Anyone who has the audacity to highlight the West End Centre as an example of poor use of social media gets subject to a torrent of orchestrated abuse.

Some people like a venue, like the buzz, the atmosphere, meet their mates, it is almost irrelevant what is on.

With a few notable exceptions, I am the opposite. I will only go if there is something worth going to. I am hard to reach. But if you get me there, and I like, I am more likely to tell others.

The Barn is a cutural space in Farnham. Literally a barn. It is hidden in a courtyard, blink as you walk by and you would miss it. The West End Centre would be well advised to look at how they use twitter (unless of course they wish to remain a laughing stock).

The only criticism I would make of The Barn is that too often they tweet a link and nothing more. They need to say what it is about, else why visit, or you visit and find of no interest and will be less inclined to follow the next time. Nothing worse than wasting time following dead ends. Also make use of hashtags to reach beyond their followers.

For a musician being on bandcamp is as essential as being on twitter. People can listen to your music (I assume you want people to listen to it), can share with their mates (no one can like your music until they have heard it), can download high quality audio files, buy albums.

Although you do see the posting of individual tracks on bandcamp, it is primarily for albums. For tracks, work in progress, soundcloud is better, and you can always then collect together into an album on bandcamp.

For writers, the equivalent of bandcamp is wattpad, though personally I like bandcamp a lot more than wattpad.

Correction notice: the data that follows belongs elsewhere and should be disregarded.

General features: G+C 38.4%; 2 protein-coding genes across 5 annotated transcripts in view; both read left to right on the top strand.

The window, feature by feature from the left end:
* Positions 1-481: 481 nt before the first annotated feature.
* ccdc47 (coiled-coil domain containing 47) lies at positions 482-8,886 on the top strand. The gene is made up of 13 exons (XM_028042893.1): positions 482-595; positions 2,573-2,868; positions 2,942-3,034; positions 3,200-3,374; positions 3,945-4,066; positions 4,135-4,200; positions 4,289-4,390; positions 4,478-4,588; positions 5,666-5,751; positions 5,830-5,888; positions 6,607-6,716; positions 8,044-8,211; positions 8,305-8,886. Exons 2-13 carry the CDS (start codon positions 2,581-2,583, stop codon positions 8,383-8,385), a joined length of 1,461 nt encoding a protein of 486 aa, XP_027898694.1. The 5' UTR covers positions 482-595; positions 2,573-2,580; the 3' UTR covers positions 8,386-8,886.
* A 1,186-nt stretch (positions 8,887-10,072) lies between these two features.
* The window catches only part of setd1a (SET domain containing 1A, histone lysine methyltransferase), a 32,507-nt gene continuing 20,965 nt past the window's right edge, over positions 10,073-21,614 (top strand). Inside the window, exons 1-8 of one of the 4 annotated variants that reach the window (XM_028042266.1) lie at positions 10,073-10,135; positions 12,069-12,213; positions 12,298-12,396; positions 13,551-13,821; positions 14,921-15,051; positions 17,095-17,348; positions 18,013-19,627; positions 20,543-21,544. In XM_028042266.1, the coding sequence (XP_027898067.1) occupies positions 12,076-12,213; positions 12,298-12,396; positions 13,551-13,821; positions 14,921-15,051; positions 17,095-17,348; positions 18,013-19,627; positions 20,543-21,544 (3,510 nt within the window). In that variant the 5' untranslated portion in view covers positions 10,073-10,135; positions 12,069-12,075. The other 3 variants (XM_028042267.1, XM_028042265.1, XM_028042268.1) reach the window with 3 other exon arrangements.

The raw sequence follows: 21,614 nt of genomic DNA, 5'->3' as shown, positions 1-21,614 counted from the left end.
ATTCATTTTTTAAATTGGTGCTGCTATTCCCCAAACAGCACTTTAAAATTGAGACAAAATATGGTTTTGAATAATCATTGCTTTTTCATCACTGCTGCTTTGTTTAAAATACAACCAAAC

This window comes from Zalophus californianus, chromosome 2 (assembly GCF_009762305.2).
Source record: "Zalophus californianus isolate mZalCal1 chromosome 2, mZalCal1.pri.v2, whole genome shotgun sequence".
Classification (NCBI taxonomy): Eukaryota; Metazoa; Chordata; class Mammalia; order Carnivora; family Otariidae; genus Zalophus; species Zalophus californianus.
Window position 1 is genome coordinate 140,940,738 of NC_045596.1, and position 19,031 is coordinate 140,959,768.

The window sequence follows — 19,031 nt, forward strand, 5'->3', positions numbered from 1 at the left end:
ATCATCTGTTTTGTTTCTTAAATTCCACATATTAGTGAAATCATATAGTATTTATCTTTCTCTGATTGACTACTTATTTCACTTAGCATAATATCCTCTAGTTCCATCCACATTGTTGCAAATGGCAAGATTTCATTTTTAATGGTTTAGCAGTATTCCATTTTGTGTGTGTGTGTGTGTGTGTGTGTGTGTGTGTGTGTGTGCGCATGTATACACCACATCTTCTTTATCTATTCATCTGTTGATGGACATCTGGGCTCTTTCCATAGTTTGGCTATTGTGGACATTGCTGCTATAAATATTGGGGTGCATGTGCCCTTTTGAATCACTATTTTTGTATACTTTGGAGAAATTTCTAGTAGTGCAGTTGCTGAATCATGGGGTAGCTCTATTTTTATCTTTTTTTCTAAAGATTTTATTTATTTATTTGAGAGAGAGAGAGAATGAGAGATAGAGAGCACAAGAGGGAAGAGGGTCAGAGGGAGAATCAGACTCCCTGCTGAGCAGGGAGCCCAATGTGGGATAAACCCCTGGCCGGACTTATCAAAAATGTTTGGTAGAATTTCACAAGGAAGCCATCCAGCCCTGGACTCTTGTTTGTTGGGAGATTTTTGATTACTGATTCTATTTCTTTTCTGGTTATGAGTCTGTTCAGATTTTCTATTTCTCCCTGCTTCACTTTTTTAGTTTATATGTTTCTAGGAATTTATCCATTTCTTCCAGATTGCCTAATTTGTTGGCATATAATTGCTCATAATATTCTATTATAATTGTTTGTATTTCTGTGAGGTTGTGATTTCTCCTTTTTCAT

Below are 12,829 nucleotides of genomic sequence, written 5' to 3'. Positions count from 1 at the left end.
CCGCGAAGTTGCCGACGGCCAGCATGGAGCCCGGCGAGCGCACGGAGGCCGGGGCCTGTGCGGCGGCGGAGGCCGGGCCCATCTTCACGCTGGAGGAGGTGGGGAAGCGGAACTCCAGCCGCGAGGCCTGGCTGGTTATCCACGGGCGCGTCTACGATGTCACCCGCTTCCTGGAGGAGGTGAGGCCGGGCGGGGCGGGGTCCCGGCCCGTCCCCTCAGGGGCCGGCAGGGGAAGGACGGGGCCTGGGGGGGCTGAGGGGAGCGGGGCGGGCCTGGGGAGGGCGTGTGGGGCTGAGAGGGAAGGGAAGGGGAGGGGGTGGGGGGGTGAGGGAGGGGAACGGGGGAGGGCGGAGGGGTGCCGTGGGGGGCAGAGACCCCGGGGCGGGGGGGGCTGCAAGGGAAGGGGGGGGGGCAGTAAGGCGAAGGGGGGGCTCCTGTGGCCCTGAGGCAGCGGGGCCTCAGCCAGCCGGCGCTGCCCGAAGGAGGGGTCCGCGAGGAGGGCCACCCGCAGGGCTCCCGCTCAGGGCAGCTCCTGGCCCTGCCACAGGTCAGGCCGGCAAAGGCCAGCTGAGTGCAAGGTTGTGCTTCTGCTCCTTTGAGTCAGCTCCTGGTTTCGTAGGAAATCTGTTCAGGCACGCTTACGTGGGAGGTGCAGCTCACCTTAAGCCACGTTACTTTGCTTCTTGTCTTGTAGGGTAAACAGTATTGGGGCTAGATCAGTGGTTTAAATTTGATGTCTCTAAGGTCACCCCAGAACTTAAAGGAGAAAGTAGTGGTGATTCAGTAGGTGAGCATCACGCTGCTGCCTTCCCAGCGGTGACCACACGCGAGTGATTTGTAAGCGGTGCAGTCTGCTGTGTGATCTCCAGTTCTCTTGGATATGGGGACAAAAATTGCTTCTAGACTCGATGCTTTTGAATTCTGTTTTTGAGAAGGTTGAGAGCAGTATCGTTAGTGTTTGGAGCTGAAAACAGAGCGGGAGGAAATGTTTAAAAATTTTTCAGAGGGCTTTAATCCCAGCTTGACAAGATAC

This month bandcamp passed an amazing milestone: $20 million direct into the pockets of grass roots musicians.

If you can produce high quality video, then vimeo and youtube are a must. Please do not upload rubbish from a mobile phone from a pub. You are not doing yourself any favours. If you are good, then you want people to see you are good. If you are crap, well there is not a lot can be done, but as they say, practice makes perfect.

The Crypt Sessions are a good example of excellent videos.

If you were applying for a job, you do not perform at your worst, not unless it is the local Job Centre forcing you to apply for some McShit job you do not want.

A blog is useful, but only if you have something worthwhile to say and can write (or if you cannot write you have to have something very worthwhile to say).

I was talking to a guitarist busking on the street. He said he wrote a blog. He was busking around Europe, he wrote about the places he visited.

An excellent blog and a must for musicians, is the blog written by bass-player Steve Lawson.

Another good blog is that written by nine-year-old Martha Payne. She is currently on holiday and has invited in guest bloggers. NeverSeconds has clocked up over 7 million hits!

For a how to then Music in the Digital Age by Andrew Dubber is a must read!

A picture tells a story. For individual pictures use twitpic, for albums flckr or facebook.

With facebook beware it is a walled garden, you do not wish to see people forced to join to see your pictures. Construct tunnels through the wall.

The one place not to be apart from legacy reasons is myspace.

Then tie it all together. In the blog embed an album from bandcamp. Tweet about the gig you have just written about on your blog.

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One Response to “Using internet and social media”

  1. keithpp Says:

    I am very happy to report, that having been an example of how not to use social media, West End Centre are now making very good use of social media, and are no longer sending out juvenile drivel, which sadly was giving an excellent centre a very bad name.